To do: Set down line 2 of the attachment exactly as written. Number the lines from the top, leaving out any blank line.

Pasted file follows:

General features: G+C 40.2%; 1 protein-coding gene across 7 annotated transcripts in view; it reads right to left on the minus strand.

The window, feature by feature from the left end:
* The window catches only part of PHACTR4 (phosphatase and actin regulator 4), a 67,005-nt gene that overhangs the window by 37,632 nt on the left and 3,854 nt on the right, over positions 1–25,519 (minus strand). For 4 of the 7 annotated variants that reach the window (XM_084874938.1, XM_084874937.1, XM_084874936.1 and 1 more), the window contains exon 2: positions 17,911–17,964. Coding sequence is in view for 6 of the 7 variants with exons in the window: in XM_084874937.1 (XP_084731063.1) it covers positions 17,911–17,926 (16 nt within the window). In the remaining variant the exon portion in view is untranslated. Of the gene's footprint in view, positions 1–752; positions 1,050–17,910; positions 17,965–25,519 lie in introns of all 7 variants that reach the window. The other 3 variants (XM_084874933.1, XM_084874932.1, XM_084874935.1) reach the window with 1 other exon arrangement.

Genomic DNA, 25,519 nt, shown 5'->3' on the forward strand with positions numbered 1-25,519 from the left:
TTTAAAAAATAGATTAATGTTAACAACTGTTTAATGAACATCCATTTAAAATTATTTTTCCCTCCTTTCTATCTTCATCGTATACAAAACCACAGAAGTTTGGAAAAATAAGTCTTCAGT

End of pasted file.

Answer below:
The window, feature by feature from the left end: